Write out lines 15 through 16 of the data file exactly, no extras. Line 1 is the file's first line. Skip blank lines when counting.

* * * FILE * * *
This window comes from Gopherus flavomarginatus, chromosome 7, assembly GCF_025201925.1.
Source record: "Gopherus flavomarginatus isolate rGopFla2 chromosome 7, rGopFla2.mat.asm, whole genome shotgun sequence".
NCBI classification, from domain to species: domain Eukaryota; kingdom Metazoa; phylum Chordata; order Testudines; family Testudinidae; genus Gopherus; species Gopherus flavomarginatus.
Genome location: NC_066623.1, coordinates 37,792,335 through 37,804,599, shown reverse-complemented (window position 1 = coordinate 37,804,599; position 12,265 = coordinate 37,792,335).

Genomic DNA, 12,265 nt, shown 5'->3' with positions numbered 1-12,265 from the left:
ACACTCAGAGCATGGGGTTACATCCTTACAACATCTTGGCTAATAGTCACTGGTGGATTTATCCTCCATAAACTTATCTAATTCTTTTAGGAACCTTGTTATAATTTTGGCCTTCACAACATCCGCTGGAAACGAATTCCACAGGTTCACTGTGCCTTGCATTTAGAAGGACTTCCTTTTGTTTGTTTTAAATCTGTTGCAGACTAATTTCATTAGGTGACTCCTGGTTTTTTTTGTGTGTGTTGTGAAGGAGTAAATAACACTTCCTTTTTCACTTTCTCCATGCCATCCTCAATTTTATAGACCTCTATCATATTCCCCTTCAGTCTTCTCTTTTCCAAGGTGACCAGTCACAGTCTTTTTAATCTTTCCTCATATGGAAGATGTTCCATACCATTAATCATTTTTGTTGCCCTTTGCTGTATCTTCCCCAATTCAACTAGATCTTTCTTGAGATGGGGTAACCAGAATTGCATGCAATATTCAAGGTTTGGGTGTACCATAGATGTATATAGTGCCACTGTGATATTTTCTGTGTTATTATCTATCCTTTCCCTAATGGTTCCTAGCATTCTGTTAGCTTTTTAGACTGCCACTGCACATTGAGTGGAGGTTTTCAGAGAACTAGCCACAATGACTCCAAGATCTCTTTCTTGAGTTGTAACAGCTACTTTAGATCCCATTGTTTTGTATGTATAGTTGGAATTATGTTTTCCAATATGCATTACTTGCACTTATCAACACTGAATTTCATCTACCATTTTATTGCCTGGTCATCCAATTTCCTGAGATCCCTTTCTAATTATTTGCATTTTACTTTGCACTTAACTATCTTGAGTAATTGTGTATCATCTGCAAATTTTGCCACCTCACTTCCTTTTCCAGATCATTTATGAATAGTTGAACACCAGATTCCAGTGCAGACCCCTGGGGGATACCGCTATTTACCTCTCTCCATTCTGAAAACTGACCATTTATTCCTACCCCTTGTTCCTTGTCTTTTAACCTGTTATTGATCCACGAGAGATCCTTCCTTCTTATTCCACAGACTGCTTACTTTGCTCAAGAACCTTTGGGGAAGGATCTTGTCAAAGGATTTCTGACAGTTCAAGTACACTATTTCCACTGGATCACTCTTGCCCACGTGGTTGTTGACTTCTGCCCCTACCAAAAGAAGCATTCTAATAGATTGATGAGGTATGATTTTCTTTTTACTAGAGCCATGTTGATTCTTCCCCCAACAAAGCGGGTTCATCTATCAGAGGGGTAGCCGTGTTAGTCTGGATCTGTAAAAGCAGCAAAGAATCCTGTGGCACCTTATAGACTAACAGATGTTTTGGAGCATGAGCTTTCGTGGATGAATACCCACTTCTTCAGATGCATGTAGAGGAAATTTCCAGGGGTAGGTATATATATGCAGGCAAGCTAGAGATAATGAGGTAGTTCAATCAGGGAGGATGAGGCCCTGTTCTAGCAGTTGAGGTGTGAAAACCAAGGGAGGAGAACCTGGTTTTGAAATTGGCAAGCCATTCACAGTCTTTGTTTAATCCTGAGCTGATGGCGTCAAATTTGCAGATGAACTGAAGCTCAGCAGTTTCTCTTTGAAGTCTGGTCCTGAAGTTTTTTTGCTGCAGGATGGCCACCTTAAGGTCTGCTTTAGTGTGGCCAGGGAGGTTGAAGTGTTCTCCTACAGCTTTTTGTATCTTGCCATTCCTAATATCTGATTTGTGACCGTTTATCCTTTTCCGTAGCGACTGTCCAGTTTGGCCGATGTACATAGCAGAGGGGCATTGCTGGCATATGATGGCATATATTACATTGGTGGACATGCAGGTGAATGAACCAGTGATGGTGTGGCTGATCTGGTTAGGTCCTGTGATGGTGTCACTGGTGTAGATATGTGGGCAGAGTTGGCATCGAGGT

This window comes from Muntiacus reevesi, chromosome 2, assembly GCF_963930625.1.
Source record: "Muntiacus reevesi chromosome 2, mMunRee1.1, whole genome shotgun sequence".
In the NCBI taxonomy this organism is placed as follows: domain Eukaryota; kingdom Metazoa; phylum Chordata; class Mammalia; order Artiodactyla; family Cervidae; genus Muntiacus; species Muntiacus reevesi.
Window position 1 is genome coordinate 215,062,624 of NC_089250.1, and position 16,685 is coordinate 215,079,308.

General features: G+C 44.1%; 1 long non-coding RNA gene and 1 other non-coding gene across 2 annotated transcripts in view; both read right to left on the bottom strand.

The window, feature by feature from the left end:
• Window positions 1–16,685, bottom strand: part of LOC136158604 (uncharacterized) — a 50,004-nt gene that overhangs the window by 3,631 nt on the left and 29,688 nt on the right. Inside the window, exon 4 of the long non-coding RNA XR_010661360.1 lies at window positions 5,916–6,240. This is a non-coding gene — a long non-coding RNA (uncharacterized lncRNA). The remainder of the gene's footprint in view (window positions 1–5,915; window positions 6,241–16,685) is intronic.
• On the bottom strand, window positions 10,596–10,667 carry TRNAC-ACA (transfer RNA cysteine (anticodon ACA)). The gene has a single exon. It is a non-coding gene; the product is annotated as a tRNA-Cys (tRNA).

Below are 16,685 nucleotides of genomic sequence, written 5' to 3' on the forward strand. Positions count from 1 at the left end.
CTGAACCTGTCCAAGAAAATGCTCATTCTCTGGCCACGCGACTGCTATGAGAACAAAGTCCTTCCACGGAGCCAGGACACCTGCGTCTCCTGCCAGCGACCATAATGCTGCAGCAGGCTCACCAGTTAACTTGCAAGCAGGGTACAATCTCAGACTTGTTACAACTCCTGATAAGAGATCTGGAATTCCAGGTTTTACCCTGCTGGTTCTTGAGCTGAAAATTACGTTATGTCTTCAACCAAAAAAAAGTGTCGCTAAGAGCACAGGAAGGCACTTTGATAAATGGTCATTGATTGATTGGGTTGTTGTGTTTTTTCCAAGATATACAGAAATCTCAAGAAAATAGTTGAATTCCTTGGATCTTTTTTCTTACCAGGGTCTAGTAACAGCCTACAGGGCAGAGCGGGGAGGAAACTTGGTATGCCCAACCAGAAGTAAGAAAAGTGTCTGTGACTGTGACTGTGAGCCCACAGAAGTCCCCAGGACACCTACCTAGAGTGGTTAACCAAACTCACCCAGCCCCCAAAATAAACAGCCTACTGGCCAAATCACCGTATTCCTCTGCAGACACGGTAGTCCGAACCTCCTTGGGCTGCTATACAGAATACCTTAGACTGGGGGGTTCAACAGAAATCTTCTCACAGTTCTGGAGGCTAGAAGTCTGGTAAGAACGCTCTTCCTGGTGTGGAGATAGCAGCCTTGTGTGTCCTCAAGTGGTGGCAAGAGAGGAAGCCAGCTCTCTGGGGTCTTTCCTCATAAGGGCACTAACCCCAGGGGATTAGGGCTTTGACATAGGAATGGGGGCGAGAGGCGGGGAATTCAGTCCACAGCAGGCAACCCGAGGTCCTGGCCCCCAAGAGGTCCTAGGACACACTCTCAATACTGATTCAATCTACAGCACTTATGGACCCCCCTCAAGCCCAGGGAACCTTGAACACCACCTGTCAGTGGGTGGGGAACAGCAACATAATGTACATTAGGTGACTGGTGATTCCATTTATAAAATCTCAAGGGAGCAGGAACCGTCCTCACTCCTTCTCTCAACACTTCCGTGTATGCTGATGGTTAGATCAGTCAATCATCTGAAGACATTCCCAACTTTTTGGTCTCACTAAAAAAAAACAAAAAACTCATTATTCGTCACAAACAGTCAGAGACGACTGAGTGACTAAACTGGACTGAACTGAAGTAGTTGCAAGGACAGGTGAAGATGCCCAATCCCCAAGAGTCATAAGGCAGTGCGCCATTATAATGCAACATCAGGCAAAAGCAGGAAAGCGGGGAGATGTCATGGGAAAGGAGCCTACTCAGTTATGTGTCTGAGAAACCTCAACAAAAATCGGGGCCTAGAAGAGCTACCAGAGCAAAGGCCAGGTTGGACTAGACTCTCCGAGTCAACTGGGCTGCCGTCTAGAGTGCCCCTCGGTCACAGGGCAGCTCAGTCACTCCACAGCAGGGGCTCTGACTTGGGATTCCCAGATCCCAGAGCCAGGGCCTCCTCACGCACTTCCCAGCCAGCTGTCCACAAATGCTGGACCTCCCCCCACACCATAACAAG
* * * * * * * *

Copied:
Below are 16,685 nucleotides of genomic sequence, written 5' to 3' on the forward strand. Positions count from 1 at the left end.
CTGAACCTGTCCAAGAAAATGCTCATTCTCTGGCCACGCGACTGCTATGAGAACAAAGTCCTTCCACGGAGCCAGGACACCTGCGTCTCCTGCCAGCGACCATAATGCTGCAGCAGGCTCACCAGTTAACTTGCAAGCAGGGTACAATCTCAGACTTGTTACAACTCCTGATAAGAGATCTGGAATTCCAGGTTTTACCCTGCTGGTTCTTGAGCTGAAAATTACGTTATGTCTTCAACCAAAAAAAAGTGTCGCTAAGAGCACAGGAAGGCACTTTGATAAATGGTCATTGATTGATTGGGTTGTTGTGTTTTTTCCAAGATATACAGAAATCTCAAGAAAATAGTTGAATTCCTTGGATCTTTTTTCTTACCAGGGTCTAGTAACAGCCTACAGGGCAGAGCGGGGAGGAAACTTGGTATGCCCAACCAGAAGTAAGAAAAGTGTCTGTGACTGTGACTGTGAGCCCACAGAAGTCCCCAGGACACCTACCTAGAGTGGTTAACCAAACTCACCCAGCCCCCAAAATAAACAGCCTACTGGCCAAATCACCGTATTCCTCTGCAGACACGGTAGTCCGAACCTCCTTGGGCTGCTATACAGAATACCTTAGACTGGGGGGTTCAACAGAAATCTTCTCACAGTTCTGGAGGCTAGAAGTCTGGTAAGAACGCTCTTCCTGGTGTGGAGATAGCAGCCTTGTGTGTCCTCAAGTGGTGGCAAGAGAGGAAGCCAGCTCTCTGGGGTCTTTCCTCATAAGGGCACTAACCCCAGGGGATTAGGGCTTTGACATAGGAATGGGGGCGAGAGGCGGGGAATTCAGTCCACAGCAGGCAACCCGAGGTCCTGGCCCCCAAGAGGTCCTAGGACACACTCTCAATACTGATTCAATCTACAGCACTTATGGACCCCCCTCAAGCCCAGGGAACCTTGAACACCACCTGTCAGTGGGTGGGGAACAGCAACATAATGTACATTAGGTGACTGGTGATTCCATTTATAAAATCTCAAGGGAGCAGGAACCGTCCTCACTCCTTCTCTCAACACTTCCGTGTATGCTGATGGTTAGATCAGTCAATCATCTGAAGACATTCCCAACTTTTTGGTCTCACTAAAAAAAAACAAAAAACTCATTATTCGTCACAAACAGTCAGAGACGACTGAGTGACTAAACTGGACTGAACTGAAGTAGTTGCAAGGACAGGTGAAGATGCCCAATCCCCAAGAGTCATAAGGCAGTGCGCCATTATAATGCAACATCAGGCAAAAGCAGGAAAGCGGGGAGATGTCATGGGAAAGGAGCCTACTCAGTTATGTGTCTGAGAAACCTCAACAAAAATCGGGGCCTAGAAGAGCTACCAGAGCAAAGGCCAGGTTGGACTAGACTCTCCGAGTCAACTGGGCTGCCGTCTAGAGTGCCCCTCGGTCACAGGGCAGCTCAGTCACTCCACAGCAGGGGCTCTGACTTGGGATTCCCAGATCCCAGAGCCAGGGCCTCCTCACGCACTTCCCAGCCAGCTGTCCACAAATGCTGGACCTCCCCCCACACCATAACAAG